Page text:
With less than a week before Opening Day in San Diego between the Padres and Dodgers, we release our second basemen rankings and projections. In the coming days, there will be rankings and projections for third, shortstop, outfield, starting and relief pitching. Check back here throughout the week for those. Here are the rankings for second base. [Note: Jurickson Profar has been struck out due to a 2-3 month stint on the DL].
Ever since Chase Utley fell out of the top five second basemen two years ago, this list hasn’t dramatically changed very much. But just because this list is more stagnant than an African pond infested with malaria carrying mosquitos, doesn’t mean we aren’t going to go in for a dip.
The top five in this position are staple guys. They’ve been at or near the top for years now. You can pretty much look at what they did the year before and expect similar, if not identical production. Robinson Cano is a perfect example of this. Over the past three years Cano has reached 100 R, 28 HR, and nearly 100 RBI (last season he dipped in this department). Dustin Pedroia, who does come with his fair share of risk due to injury, is easily the number two second basemen when healthy because of his speed and power. But the most consistent source of HR and SB is Brandon Phillips, who has produced exactly 18 HR in each of the past three seasons to go with SB totals of 16, 14, and 15.
Last year I incorrectly had Dustin Ackley above Jason Kipnis in my rankings. While Ackley was a more consistent player (consistently poor, in fact), Kipnis produced the better end of season numbers, by far. Neither of these two players are slam dunks, but both have immense upside if they ever produce what they’ve been expected to do.
At the start of spring training last season, Hanley Ramirez and former double-play partner Dan Uggla made a wager to see who would have the worst numbers come the All-Star break. It was determined that the loser would buy the winner a “surf and turf” dinner at Black Angus. Neither did at all well in the first half, but with the muscular Uggla hitting well below his weight on July 10, victory was his. He could almost taste the filet mignon and grilled prawns (additionally he would have a works baked potato, steamed broccoli, a Caesar salad with extra croutons, and maybe a nice Pinot Noir; Uggla envisions his meals to the finest detail). Ramirez saw the writing on the wall, and through a club-appointed interpreter, offered him double-or-nothing to extend the bet to the end of the season. Uggla looked at his own 43/15/34/.185 line and accepted the new terms, figuring his season was irretrievably in the toilet. By the end of September, however, Uggla was the hottest hitter in the NL, while Hanley hadn’t played in two months. Uggla felt so bad for Hanley that he upped the ante and treated him to dim sum at P.F. Chang’s.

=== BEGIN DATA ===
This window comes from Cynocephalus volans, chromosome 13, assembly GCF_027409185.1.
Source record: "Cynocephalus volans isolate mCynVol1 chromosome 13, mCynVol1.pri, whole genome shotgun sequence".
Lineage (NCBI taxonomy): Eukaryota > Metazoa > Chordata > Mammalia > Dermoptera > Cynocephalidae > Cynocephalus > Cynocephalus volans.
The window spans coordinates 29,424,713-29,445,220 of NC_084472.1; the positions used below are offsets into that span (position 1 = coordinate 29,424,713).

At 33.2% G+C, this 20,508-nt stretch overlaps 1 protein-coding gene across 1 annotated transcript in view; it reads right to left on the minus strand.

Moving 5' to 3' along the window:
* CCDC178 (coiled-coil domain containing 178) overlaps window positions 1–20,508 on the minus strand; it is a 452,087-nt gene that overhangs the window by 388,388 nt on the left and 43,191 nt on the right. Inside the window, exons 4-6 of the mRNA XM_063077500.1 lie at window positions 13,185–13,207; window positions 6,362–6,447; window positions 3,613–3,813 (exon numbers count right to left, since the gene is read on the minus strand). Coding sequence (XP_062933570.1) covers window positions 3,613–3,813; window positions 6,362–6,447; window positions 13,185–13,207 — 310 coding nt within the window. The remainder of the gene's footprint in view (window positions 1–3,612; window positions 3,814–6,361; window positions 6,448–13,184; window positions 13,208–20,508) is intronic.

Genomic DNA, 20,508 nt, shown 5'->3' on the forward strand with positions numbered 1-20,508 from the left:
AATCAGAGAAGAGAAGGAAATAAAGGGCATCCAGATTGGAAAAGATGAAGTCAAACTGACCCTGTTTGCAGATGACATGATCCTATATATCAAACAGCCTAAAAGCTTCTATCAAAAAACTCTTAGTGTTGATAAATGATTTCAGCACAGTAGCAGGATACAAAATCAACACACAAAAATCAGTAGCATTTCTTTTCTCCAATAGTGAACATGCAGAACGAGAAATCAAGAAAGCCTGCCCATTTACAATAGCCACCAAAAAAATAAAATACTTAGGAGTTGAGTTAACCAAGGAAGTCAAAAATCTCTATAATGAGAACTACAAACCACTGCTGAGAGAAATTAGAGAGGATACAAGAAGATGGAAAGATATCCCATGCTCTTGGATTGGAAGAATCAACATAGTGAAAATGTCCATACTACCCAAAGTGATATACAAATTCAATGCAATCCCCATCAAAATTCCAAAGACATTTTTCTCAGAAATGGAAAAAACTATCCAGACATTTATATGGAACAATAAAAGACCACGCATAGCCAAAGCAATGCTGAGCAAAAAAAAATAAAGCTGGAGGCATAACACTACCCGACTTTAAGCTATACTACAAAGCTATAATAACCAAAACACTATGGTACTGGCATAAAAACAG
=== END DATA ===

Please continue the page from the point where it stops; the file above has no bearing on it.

Once again, the two baggers are top heavy. But the new trend in this position is the amount of deployable, affordable lower tier players. Let’s take a gander, shall we?
The cream of this year’s crop: Robbie Cano, Dustin Pedroia, Ian Kinsler, and Dan Uggla. In standard ten-team leagues, these four are rare species outside of the first three rounds. They are well documented and well followed and well liked by all who document and follow them. They are head and shoulders above the rest, but the usability of the rest is what is worth talking about. So to make this quick, Robbie: stud; Dustin: stud #2; Ian: troll boy; Dan: the man. Moving on…
What you’ll notice about the projections for the rest is the numbers look pretty similar to each other. Brandon Phillips looks like Chase Utley. Utley looks like Dustin Ackley. Ackley looks like Neil Walker. If you’re willing to take a player who isn’t a household name, you’re probably going to be better off with the lower tiered guys. If you’re really looking for a lunch ticket, you’ll wait super late and draft Jason Kipnis, who, surprisingly, looks like Ackley.